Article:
Adulting is hard sometimes, but I’ve got you!

Do you ever just want to cry for no real reason?

That was me on Monday.

Adulting is hard sometimes!

I was just despondent and disappointed and feeling a little bit like I had lost control for a moment.

Life has been going relatively well this 2017, so this bump in the road felt more aggressive than it probably should have.

I was unaccustomed to the setback.

Ha! The irony!

(If you know anything about me, you’ll realise I have experienced quite a few major setbacks in my life and athletics career, which is why the realisation was so ironic.)

Anyway, I’m okay now…kind of.

It stings but, like I said, I think it hurt more because I wasn’t expecting it (I was delusionally hopeful) and I lost control for a moment.

If you ever have days like that, regain your delusional hopefulness and take control again.

Here’s how I do it…

STEP ONE

Take 100% ownership for it all – your successes and your setbacks!

Monday was a setback. I will take 100% ownership for my setback, just as you should too. This step is important because it is hard to be able to improve upon something that you believe you have no ownership over because ownership implies a level of control; thus without ownership there is little control.

If you feel like you have lost control, the best way to regain control is to say, ‘Hey! That’s mine! Give it back!’. What I mean by that is you’re in the driving seat. If somebody is driving your car and taking you to places you don’t want to go to in your car, rather than getting annoyed and frustrated, swap seats. Take back control. You own it. You control it. In this same way, it’s your life. Take ownership and take back control.

STEP TWO:

E+R=O

This isn’t a maths lesson, I promise. But this is a formula you will want to remember forever! It basically stands for [Event + Response = Outcome].

Here is a chart for the four formulas we have all experienced in life.

Negative Event + Negative Response = Doubly Negative Outcome

Negative Event + Positive Response = Neutral, Not-As-Bad-As-It-Could-Be Outcome

Positive Event + Negative Response = Neutral, Not-As-Great-As-It-Could-Be-Outcome

Positive Event + Positive Response = Doubly Positive Outcome

If you want to understand this a little better, get in touch, but in summary sometimes things happen to us that we have little to no control over. You know the saying, ‘you can’t control the weather’, right? Well, maybe you’ve faced a challenging situation (negative event) that you had little to no control over. Perhaps you were attacked with no explanation, you lost a loved one, or you were let go from a job.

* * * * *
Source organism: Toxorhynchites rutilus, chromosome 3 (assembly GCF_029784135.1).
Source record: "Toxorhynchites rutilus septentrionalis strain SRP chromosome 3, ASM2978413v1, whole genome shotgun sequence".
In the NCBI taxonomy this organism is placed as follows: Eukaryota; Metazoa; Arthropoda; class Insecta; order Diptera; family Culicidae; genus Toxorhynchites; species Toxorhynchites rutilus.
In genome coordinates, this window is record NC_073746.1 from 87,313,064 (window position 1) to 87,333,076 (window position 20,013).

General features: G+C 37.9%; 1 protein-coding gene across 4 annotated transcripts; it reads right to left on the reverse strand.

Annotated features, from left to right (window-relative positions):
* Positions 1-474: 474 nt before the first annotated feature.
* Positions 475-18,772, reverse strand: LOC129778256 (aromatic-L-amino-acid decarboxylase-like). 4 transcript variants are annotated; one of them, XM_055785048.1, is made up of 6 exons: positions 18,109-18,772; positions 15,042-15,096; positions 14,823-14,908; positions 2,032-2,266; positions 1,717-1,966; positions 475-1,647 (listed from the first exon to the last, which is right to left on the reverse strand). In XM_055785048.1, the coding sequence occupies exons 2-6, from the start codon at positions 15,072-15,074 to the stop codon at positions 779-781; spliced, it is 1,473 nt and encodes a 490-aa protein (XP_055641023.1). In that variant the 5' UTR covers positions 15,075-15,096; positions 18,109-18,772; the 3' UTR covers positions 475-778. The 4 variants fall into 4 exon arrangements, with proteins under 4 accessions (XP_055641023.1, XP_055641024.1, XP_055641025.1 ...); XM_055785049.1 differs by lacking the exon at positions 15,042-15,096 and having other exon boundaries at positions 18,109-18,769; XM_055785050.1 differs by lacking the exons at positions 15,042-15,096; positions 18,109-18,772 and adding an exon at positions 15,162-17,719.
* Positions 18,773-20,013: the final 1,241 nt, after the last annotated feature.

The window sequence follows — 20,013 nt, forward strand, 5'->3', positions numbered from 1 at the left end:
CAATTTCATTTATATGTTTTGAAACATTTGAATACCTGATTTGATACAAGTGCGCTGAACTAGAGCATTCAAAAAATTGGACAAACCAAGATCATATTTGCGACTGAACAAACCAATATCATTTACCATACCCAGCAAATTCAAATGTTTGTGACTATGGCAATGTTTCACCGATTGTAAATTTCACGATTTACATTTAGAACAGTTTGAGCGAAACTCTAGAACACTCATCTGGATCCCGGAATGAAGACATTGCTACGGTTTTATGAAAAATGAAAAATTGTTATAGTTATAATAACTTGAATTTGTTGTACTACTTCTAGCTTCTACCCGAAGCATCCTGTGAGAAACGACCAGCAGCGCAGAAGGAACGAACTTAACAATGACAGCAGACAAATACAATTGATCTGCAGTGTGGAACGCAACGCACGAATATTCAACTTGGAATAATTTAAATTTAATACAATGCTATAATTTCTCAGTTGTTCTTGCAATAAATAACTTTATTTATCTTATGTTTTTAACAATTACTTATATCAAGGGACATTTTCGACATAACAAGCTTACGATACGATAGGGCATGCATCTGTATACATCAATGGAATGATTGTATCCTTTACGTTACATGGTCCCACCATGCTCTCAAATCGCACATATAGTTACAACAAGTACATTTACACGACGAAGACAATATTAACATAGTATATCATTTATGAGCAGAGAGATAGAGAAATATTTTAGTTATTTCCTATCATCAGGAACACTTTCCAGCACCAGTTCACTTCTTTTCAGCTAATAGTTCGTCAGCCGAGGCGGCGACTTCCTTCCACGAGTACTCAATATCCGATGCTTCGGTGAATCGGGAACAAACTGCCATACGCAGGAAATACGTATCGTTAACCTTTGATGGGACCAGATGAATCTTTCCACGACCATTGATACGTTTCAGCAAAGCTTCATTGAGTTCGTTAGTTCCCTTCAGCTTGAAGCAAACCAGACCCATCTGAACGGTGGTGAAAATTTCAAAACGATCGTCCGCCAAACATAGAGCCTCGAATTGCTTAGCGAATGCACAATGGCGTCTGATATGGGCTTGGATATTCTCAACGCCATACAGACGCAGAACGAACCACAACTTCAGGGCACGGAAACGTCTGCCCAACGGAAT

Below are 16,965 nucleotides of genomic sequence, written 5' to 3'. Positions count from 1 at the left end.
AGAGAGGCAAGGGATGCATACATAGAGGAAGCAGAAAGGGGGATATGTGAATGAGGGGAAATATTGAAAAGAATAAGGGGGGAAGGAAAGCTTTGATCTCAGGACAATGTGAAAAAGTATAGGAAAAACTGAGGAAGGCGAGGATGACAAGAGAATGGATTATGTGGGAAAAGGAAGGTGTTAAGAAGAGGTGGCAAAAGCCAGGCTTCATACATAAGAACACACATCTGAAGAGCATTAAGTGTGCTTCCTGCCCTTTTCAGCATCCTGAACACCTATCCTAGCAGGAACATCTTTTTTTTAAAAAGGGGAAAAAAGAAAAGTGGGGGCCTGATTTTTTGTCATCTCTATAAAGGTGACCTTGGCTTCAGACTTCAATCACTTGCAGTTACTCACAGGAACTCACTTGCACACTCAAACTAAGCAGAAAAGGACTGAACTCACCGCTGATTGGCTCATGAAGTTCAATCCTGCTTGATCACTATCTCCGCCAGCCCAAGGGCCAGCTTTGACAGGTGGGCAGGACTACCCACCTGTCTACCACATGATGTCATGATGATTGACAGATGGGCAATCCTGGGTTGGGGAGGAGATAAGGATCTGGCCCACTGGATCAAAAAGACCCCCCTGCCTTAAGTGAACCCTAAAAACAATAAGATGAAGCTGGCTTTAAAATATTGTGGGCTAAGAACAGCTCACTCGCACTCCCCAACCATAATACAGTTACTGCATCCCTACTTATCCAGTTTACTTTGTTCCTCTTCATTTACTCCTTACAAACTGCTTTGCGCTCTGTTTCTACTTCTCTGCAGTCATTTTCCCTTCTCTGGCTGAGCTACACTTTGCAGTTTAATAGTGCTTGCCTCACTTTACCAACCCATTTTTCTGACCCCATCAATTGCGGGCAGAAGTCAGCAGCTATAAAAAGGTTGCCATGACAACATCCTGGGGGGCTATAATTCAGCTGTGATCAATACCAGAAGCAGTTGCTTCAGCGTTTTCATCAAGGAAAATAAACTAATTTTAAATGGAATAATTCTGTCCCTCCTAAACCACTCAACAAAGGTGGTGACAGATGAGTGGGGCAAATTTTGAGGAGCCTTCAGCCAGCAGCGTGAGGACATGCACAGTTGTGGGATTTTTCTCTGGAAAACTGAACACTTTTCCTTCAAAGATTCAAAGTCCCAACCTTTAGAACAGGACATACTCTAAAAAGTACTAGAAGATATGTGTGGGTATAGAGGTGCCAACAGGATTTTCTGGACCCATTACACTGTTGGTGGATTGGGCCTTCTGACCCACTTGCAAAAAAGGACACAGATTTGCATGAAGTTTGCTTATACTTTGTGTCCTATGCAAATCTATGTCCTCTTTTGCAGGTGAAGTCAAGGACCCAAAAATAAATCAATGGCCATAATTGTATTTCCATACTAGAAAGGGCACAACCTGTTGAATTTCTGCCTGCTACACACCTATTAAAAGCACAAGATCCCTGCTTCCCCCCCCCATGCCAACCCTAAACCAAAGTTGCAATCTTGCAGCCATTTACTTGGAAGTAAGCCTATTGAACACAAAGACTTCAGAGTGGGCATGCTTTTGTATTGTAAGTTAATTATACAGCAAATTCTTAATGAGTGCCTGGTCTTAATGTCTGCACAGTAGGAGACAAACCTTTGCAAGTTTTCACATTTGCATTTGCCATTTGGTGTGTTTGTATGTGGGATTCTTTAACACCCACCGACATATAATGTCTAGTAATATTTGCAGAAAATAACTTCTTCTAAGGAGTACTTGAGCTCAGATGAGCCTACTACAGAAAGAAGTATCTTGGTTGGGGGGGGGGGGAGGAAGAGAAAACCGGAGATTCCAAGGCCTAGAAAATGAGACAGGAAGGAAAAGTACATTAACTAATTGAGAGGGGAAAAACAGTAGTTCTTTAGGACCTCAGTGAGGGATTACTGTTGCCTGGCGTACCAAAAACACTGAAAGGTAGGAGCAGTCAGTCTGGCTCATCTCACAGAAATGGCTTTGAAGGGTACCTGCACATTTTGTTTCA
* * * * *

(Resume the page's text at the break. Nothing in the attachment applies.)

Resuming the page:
Oftentimes, a first response may be to blame anybody and everybody. (Don’t do that. See STEP ONE). Then, you react without thinking and probably in a way that harms you (negative response), rather than alleviating the problem. And what does that get you? A doubly-negative outcome.

My negative event occurred yesterday. I had a lot of control over it, for sure. But upon reflection I did all I could with what I knew at the time to achieve my best in the moment. I genuinely thought I had prepared sufficiently and would be better than I was! A negative response would have been to indulge in the tears and pity party, and lose sleep over it. Thankfully, ERO stopped this before the flames of negativity devoured me from within. Instead, I chose a few positive responses:

Blog about it to strengthen others through my lessons and setbacks.

Be productive and get things done rather than mope about, despondent.

Make a plan of action to see improvements in the future.

When you encounter challenges, whether your fault or not, ask yourself a series of questions.

  1. What was the negative event? Define it clearly.
  2. Did I have control over this situation? (Yes/No). If not, who or what was driving the car and can I regain control?
  3. Take three controlled, deep breaths.
  4. What is the best response to this situation? A good response could be to learn and analyse so you can gain wisdom to help you avoid a negative situation like this again! Use the table below as an example for reflection and improvement.
Negative Event Controllable? (Y/N) Why did you… [not do as well as you had hoped]? Solutions for future improvement How do you feel about this strategy?
I didn’t do as well as I had hoped (be more specific than this, of course. This is a general example.) Y Preparation could have been better; I was quite busy so didn’t have as much time as I would have liked to prepare; nerves; need more practice Pareto (80-20) – Carving our 2-3 hours per day for prep to be ready for future; etc. I can make this happen!
         

 

STEP THREE

Always always always be thankful, even if you can only express thanks for the new wisdom you’ve gained from the experience!

 

What tips do you have for successfully overcoming challenges?

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2 Comments Add yours

  1. Alyssa, that’s amazing to hear! I’m so glad to hear this helps. Stay motivated and encouraged. Keep smiling, whatever is happening. 🙂

    Like

  2. Alyssa says:

    I know i’m not actually an adult, but i feel like this advice can be interchangeable with any age (hopefully for 15 year olds too). I’ve been trying to have a more positive outlook on life and this has really given me the motivation. Thanks 🙂

    Liked by 1 person

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